The entire day was spent going up and down and over ridges. The tread on my sandals took a beating and I ski/skid down some stuff but didn’t fall. At least not yet. I made a mental note to order new sandals in town.
We met a Canadian named Canacker. He sat at a small lake with us when we loaded up on water. The water had lots of little red macroinvertibrates in it. The Sawyer squeeze took care of them.
The day was hot and the miles went slowly due to steep terrain with epic views. At about 6pm, we hit Lewis and Clark Pass where one could go .4 miles down to water. The Darkness and E.D went down.
We debated about just staying there. It was a “road” but it was definitely a 4×4 road. The Darkness still wanted to meet Mikhail at the pass in 8.3 miles. We decided that we wanted to get at least the next 1,000 foot climb out of the way and camp by a spring or a saddle after the spring in 3 miles. That climb just went straight up. Part way through, a female moose ran across our path. That was cool.


On the top, we waited for The Darkness whose feet had blistered horribly. When she got there, she asked if any of us had accidentally grabbed her map. None of us had. Her GPS batteries had died and none of us had AA batteries. Damn. We headed down to the spring scheming about getting her a map.
However, as we ate dinner near the spring at 8 something pm, we realized even with only six miles to go, she probably wouldn’t make it to the pass before 11. The trail had started playing this disappearing act where it would lead into a meadow then disappear and reappear on the other side or disappear in a sea of blowdowns. During the day, a map would be ok, but at night,GPS or Guthook would be significantly easier.
The five of us decided to suck it up and night hike with her to the pass where Mikhail could bring us a gallon of water so we didn’t need to carry extra. Deal. Since we could conveniently see the cell tower, she could text him. He could also watch her spot device which was moderately creepy.
Getting too and from the spring, we hiked out with Guthook trying to find a trail. Then we’d “cooey” when we found it. All of our feet seemed to rebel at the idea of hiking after dinner into the night after such a long ass kicking day, but they did better after a bit. The trail continued with a few more large bumps.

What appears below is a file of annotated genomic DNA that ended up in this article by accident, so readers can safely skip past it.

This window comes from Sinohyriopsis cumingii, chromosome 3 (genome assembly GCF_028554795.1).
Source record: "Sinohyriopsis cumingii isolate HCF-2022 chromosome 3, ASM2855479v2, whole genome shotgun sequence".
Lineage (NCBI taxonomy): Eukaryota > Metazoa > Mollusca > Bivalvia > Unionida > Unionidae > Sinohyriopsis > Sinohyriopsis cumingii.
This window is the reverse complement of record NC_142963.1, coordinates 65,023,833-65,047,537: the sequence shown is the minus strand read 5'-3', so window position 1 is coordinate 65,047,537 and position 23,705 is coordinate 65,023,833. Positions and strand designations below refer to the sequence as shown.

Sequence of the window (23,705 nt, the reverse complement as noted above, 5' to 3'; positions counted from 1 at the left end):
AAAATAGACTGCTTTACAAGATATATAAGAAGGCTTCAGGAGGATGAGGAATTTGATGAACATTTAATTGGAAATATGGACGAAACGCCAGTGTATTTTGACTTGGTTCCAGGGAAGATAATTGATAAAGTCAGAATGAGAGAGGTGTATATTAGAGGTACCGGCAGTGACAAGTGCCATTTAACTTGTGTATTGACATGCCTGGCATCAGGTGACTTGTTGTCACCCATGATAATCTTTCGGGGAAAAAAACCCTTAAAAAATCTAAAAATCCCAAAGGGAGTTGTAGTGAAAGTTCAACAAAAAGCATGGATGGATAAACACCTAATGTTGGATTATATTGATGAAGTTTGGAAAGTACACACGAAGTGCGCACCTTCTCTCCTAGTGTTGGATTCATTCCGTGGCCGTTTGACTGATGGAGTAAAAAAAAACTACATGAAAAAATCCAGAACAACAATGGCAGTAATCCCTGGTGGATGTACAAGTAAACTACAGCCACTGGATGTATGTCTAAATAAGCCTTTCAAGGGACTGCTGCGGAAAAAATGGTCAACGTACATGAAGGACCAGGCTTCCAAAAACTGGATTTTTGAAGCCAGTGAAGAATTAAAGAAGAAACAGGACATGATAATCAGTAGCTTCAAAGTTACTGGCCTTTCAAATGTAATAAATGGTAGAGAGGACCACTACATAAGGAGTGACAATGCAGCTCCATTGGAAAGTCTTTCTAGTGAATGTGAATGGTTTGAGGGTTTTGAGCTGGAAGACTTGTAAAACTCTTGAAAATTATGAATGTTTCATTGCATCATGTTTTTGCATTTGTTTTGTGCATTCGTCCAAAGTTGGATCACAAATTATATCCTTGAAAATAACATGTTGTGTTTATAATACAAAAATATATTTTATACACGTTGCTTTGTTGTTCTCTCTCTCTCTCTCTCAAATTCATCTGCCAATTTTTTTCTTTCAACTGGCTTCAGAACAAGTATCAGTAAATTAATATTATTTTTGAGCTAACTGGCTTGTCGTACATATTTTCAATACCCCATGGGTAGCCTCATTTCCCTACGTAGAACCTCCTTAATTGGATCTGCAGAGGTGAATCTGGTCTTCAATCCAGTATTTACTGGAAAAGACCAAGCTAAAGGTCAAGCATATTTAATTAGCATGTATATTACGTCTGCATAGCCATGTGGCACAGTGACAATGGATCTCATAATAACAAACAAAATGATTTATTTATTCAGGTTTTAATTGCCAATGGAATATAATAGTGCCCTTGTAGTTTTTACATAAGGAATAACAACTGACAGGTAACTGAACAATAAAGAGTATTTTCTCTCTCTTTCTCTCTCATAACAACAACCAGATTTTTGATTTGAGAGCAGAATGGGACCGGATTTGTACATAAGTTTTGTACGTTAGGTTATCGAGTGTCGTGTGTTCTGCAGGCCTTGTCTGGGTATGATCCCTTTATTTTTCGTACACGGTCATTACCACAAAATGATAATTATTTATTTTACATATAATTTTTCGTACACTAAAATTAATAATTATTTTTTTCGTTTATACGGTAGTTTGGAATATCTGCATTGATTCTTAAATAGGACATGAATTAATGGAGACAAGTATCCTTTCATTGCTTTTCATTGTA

The sun went down, but we knew it’d still be light enough to see until about 10:30. All of us had our headlamps on, but of course they didn’t get turned on until we stumbled too much. We passed a yurt and had to fan out in the dark twice more with Guthook to find the trail. Then all of a sudden a very well trodden trail appeared. A bright orange, but not blood moon came out and lit the way. The trail took us all the way down to Rogers Pass where one car was waiting.
At about 11:45pm…almost actually midnight, well past hiker midnight, we stumbled into the road. Mikhail rushed into his trunk and handed us not only water, but four powerades, two chocolate bars, and two large bags of potato chips saying, “I don’t do what you gotta do, but I do know you need salt.”

“camp “

All four of us sank down to the ground thanking him and devouring chips. After The Darkness and Mikhail headed away, we looked around for a spot to camp and settled on cowboy camping in the middle of the trail because it was the flatest spot.
At: 1:47am a large truck rumbled up. They idled. Two scruffy men got out of the truck. The hood pops. I shift to appear still asleep on my stomach and can peer above my sleeping bag slightly. I look up and E.D.’s eyes bug out. My eyes bug out. We listen. They’re leaking oil. They’re smoking cigarettes and looking under the hood. They realize people are sleeping on the trail fifteen feet away. They turn off the engine and make less noise. They drive away. E.D and I are relieved. Patch and Scallywag slept through it.
In the morning, E.D and Scallywag get a hitch into town first, then Patch and I got a hitch. A young woman turns around to give us a ride out of her way to Lincoln. I get crammed between a six week old baby and a two year old. My backpack goes on my lap and a box of diapers on top. The two year old hands me a book. I read.